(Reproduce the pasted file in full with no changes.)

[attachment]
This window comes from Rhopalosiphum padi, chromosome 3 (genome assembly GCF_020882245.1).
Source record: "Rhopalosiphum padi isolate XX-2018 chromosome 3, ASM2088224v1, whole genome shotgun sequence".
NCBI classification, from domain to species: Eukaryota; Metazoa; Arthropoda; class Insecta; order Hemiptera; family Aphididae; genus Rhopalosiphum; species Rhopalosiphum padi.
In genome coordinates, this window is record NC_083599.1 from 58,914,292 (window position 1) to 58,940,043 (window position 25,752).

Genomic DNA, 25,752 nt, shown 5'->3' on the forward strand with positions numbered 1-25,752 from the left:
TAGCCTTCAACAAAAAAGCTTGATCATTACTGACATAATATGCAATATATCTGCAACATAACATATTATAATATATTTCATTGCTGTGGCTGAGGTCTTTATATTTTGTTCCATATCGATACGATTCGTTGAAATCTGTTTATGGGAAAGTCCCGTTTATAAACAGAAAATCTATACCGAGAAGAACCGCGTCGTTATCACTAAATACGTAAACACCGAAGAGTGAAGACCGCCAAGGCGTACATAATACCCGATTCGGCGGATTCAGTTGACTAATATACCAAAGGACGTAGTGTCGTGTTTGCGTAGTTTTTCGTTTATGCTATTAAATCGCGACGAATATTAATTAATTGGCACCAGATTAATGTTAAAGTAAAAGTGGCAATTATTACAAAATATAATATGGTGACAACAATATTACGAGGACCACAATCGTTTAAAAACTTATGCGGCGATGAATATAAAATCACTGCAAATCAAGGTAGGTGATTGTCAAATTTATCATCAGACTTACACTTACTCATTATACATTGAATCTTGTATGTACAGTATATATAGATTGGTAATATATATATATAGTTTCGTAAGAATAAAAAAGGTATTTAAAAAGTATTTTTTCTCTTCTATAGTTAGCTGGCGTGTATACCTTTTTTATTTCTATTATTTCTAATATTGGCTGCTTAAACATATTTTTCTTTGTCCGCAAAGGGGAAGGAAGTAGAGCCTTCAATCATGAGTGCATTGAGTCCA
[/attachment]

This window comes from Rhopalosiphum padi, chromosome 3 (genome assembly GCF_020882245.1).
Source record: "Rhopalosiphum padi isolate XX-2018 chromosome 3, ASM2088224v1, whole genome shotgun sequence".
NCBI classification, from domain to species: Eukaryota; Metazoa; Arthropoda; class Insecta; order Hemiptera; family Aphididae; genus Rhopalosiphum; species Rhopalosiphum padi.
In genome coordinates, this window is record NC_083599.1 from 58,914,292 (window position 1) to 58,940,043 (window position 25,752).

Genomic DNA, 25,752 nt, shown 5'->3' on the forward strand with positions numbered 1-25,752 from the left:
TAGCCTTCAACAAAAAAGCTTGATCATTACTGACATAATATGCAATATATCTGCAACATAACATATTATAATATATTTCATTGCTGTGGCTGAGGTCTTTATATTTTGTTCCATATCGATACGATTCGTTGAAATCTGTTTATGGGAAAGTCCCGTTTATAAACAGAAAATCTATACCGAGAAGAACCGCGTCGTTATCACTAAATACGTAAACACCGAAGAGTGAAGACCGCCAAGGCGTACATAATACCCGATTCGGCGGATTCAGTTGACTAATATACCAAAGGACGTAGTGTCGTGTTTGCGTAGTTTTTCGTTTATGCTATTAAATCGCGACGAATATTAATTAATTGGCACCAGATTAATGTTAAAGTAAAAGTGGCAATTATTACAAAATATAATATGGTGACAACAATATTACGAGGACCACAATCGTTTAAAAACTTATGCGGCGATGAATATAAAATCACTGCAAATCAAGGTAGGTGATTGTCAAATTTATCATCAGACTTACACTTACTCATTATACATTGAATCTTGTATGTACAGTATATATAGATTGGTAATATATATATATAGTTTCGTAAGAATAAAAAAGGTATTTAAAAAGTATTTTTTCTCTTCTATAGTTAGCTGGCGTGTATACCTTTTTTATTTCTATTATTTCTAATATTGGCTGCTTAAACATATTTTTCTTTGTCCGCAAAGGGGAAGGAAGTAGAGCCTTCAATCATGAGTGCATTGAGTCCA